By Kay Kaylor
I advocate for residents in skilled nursing and assisted living residences as the regional long-term care ombudsman. I also am a Senior Medicare Patrol and State Health Insurance Assistance Program counselor, all as an employee of San Juan Basin Area Agency on Aging (SJBAAA). The many aging and care concerns will be addressed here.
The National Institute on Aging (NIA) gave some clear differences between aging memory loss and dementia in a Jan. 19 article (reviewed October 2020) titled “Memory, Forgetfulness and Aging: What’s Normal and What’s Not?” Mild forgetfulness, normal while aging, might involve learning less quickly than when younger or forgetting to pay a bill occasionally.
More serious forgetfulness makes it harder to do tasks like driving and shopping. Commonly known signs of a problem with memory are getting lost in familiar places and repeating questions. Other signs include confusing time, place and people and having trouble following directions. It is important to note that illnesses such as depression, a urinary tract or other infection, a tumor or certain drugs or combination of drugs can also cause side effects like memory and thinking problems. Anyone with cognitive and memory symptoms should be checked by a doctor.
Mild cognitive impairment (MCI) is diagnosed for people with more memory problems than are considered “normal” for their age. People living with this diagnosis do not experience some of the Alzheimer’s or other dementia symptoms, such as personality changes. They can carry out everyday activities, but might lose items more often, forget to attend events or appointments, and have more trouble with finding words than others the same age. The NIA suggests that people with MCI to get medical checkups every six to 12 months to evaluate their memory and to learn habits, behaviors and activities that improve or maintain memory and thinking skills.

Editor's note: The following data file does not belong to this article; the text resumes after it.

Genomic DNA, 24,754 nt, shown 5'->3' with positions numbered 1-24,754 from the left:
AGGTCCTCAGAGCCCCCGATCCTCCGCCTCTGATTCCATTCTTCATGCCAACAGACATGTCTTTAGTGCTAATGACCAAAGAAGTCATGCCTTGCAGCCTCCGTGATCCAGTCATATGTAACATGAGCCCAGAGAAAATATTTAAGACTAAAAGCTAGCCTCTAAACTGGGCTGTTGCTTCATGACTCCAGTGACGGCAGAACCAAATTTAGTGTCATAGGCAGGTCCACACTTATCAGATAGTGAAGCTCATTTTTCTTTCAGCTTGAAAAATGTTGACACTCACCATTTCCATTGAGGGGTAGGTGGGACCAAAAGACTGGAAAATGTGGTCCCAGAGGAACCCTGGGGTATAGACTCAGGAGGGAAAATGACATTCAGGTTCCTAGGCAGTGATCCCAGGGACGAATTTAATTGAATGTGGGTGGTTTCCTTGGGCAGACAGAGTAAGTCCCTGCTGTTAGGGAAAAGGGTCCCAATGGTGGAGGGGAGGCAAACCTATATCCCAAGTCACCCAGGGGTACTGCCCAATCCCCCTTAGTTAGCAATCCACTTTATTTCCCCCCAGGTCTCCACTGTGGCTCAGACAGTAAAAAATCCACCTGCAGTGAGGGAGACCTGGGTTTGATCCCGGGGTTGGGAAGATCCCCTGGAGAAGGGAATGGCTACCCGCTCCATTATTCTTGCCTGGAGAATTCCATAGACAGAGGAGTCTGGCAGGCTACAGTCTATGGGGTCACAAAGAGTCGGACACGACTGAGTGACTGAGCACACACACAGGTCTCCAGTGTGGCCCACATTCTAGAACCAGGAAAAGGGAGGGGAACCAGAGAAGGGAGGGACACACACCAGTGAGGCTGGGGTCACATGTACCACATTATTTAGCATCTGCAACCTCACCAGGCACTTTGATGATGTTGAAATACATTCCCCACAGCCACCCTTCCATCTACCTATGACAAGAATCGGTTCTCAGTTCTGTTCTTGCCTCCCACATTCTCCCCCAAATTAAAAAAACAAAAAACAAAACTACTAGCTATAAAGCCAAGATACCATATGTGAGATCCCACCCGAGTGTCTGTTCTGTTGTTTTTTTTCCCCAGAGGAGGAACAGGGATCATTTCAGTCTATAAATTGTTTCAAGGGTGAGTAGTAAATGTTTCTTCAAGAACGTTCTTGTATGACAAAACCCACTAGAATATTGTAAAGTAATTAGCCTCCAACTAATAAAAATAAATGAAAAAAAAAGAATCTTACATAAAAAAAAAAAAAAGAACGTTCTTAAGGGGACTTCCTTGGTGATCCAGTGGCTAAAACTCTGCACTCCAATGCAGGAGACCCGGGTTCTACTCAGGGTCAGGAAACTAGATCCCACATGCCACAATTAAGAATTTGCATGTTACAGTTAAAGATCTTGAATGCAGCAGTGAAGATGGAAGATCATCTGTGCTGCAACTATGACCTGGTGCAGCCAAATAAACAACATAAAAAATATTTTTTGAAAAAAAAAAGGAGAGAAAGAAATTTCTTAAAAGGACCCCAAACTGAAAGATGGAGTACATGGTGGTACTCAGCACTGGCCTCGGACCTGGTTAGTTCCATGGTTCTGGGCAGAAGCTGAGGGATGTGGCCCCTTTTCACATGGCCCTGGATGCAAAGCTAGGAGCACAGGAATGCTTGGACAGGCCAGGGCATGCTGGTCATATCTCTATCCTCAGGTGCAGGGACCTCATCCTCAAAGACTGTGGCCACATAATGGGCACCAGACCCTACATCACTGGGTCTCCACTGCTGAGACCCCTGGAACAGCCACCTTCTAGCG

A dementia diagnosis, on the other hand, is not a normal part of aging and includes loss of cognitive function. It interferes with a person’s quality of life and activities.
“People with dementia may also have problems with language skills, visual perception or paying attention. Some people have personality changes,” the article states.
Alzheimer’s disease, the most common form of dementia for people older than age 65, is one of many types of dementias. Examples of symptoms that differ from normal aging include making poor judgments and decisions frequently and problems with timely paying of monthly bills. Other symptoms are losing track of the date or time of year, trouble with conversations and misplacing items frequently and not finding them.
The NIA also warns of unproven treatments, especially if they sound too promising or advertise a “scientific breakthrough.” For more information on memory and cognition, call the NIA’s Alzheimer’s and related Dementias Education and Referral (ADEAR) Center, (800) 438-4380; the National Institute of Neurological Disorders and Stroke, (800) 352-9424; or the Alzheimer’s Association,(800) 272-3900.
SJBAAA offers resources for people age 60 and older or on Medicare; see sjbaaa.org. For further information, please call or text 403-2165 or send an email to email@example.com.